Simple SSH with an SSH key
You can always use sshpass and use the -p flag to give the password in the command itself, but this is not very safe, as anybody with access can check the CLI history or the current SSH session process (ps aux | grep ssh) and see the password.
I was extremely tired of typing hostnames of the machines we are using at the office. I had these days when I ssh to a single machine 20 times. And I don’t want to remember names or IPs. Of course, you can generate private keys and passphrase but if you don’t have this option or knowledge, you can make SSH alias to a common server. Follow few easy steps:
Use you favorite text editor, I like MC:
In the config file add these lines (and put your server settings):
By typing in the terminal “ssh ALIAS_NAME” this will lead you to the password prompt of the server instantly.
I want to share with you a script I wrote. It’s about quitting/killing your script process after X seconds, managed entirely by you. You should know that bash in not “smart”. Doing arithmetic operations can be painful. I needed a script which collect MySQL processlists. Of course this can be done manually but the thing is that I needed this to start on Monday, 1 AM. I am too lazy and sleepy to work at night. And I couldn’t risk to put a script in the crontab without exiting after the needed time. I cannot be sure how big logs I will collect. That’s why I wanted my script to finish at 3:00 AM.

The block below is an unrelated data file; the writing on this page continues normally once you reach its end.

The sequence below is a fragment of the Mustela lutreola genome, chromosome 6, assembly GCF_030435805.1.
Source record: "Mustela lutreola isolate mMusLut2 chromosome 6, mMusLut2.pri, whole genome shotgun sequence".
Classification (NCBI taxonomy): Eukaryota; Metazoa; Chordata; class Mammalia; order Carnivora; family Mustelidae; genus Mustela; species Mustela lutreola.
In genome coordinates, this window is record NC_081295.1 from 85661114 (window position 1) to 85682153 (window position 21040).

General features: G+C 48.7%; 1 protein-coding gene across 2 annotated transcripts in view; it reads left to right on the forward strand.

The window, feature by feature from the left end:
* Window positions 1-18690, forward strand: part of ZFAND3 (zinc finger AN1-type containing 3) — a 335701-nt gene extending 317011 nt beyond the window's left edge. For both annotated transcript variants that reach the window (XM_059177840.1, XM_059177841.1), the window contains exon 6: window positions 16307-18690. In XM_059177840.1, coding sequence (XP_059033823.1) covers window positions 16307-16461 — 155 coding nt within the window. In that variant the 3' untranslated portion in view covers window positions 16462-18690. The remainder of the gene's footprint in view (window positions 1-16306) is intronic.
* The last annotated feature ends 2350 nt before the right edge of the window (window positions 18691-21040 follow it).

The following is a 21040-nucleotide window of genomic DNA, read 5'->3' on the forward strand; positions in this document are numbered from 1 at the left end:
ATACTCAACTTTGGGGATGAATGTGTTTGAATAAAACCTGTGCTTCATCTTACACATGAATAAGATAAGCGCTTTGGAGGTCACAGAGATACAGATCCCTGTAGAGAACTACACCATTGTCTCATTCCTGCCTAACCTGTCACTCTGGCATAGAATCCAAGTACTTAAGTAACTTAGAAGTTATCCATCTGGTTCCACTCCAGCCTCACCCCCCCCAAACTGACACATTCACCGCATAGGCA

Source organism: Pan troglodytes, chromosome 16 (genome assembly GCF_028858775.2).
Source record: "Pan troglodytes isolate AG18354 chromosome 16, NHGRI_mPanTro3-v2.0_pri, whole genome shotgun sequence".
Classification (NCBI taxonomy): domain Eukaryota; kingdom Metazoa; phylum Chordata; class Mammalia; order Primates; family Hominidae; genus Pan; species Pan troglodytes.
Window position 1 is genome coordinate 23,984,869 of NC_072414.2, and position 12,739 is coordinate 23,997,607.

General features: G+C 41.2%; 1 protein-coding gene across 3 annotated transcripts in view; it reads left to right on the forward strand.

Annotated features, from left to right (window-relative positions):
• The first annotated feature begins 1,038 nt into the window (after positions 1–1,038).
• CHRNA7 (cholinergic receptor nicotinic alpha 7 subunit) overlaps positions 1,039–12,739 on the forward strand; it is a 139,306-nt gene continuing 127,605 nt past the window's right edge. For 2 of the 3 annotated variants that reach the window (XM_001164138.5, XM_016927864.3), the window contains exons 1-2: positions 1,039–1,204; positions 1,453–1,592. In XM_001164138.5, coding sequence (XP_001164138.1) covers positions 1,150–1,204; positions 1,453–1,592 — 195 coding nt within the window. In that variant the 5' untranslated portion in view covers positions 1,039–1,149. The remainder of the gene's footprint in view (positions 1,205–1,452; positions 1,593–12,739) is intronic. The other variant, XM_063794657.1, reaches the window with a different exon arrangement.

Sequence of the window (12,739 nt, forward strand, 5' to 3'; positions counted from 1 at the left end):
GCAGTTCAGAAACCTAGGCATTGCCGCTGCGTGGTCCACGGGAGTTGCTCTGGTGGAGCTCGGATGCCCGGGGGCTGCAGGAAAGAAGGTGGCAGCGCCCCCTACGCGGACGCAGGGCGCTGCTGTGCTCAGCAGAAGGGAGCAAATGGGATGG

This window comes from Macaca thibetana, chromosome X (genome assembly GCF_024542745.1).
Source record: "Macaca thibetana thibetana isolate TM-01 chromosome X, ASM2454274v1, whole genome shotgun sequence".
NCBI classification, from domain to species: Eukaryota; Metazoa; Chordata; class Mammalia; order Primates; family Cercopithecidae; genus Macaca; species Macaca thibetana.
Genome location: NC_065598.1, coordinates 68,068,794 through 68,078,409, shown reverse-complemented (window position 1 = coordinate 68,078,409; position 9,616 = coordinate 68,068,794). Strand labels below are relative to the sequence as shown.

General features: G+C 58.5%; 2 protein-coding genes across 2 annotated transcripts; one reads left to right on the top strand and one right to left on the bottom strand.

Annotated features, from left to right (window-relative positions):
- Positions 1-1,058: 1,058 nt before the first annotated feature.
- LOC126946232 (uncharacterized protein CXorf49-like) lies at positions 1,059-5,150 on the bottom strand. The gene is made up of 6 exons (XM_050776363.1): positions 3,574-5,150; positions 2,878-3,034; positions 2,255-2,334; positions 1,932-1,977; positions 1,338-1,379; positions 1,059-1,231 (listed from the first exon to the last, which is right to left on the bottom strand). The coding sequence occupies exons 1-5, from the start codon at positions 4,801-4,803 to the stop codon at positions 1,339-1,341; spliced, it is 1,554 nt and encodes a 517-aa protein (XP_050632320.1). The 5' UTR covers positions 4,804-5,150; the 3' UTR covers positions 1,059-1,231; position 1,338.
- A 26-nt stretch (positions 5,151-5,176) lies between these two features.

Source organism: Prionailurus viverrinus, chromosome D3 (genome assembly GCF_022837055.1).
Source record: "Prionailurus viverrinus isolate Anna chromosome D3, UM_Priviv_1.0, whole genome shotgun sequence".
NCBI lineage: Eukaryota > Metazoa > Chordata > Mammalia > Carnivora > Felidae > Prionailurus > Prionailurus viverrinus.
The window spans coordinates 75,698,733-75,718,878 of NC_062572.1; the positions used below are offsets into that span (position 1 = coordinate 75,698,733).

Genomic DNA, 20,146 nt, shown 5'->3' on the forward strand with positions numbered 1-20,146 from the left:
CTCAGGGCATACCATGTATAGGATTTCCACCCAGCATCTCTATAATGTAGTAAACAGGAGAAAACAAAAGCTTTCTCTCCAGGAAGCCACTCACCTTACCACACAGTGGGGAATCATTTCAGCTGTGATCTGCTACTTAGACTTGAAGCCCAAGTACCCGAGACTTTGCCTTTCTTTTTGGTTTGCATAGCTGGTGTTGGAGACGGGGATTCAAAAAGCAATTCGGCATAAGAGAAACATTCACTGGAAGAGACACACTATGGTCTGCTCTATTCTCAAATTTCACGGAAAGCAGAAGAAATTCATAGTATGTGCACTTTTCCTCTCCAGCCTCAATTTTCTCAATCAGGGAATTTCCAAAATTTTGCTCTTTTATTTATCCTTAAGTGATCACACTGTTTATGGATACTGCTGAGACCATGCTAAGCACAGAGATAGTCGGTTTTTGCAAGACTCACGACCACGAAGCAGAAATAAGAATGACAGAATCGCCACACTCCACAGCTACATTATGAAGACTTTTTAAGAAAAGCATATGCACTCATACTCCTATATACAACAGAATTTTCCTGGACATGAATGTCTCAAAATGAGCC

echo “| |”
echo “|Logging full processlist every second! |”
UNIX_TIME_LIMIT=$(( UNIX_TIME_NOW + EXTRA_TIME ))
while [ “$UNIX_TIME_LIMIT” -gt “$UNIX_TIME_NOW” ];
mysql -u -p -e “show full processlist” | grep -v ‘Sleep’ | tee -a /your/dir/plist-$NOW.log
What the script does is calculating current time and adding extra time set by me. When the clock measures EXTRA_TIME the script will exit.
Beware of hacked ISOs if you downloaded Linux Mint on February 20th! Or at least what they (from Mint) say.
Hackers made a modified Linux Mint ISO, with a backdoor in it, and managed to hack our website to point to it.
Does this affect you?
As far as we know, the only compromised edition was Linux Mint 17.3 Cinnamon edition.
If you downloaded another release or another edition, this does not affect you. If you downloaded via torrents or via a direct HTTP link, this doesn’t affect you either.
Finally, the situation happened today, so it should only impact people who downloaded this edition on February 20th.
How to check if your ISO is compromised?
If you still have the ISO file, check its MD5 signature with the command “md5sum yourfile.iso” (where yourfile.iso is the name of the ISO).
The valid signatures are below:
If you still have the burnt DVD or USB stick, boot a computer or a virtual machine offline (turn off your router if in doubt) with it and let it load the live session.
Once in the live session, if there is a file in /var/lib/man.cy, then this is an infected ISO.
What to do if you are affected?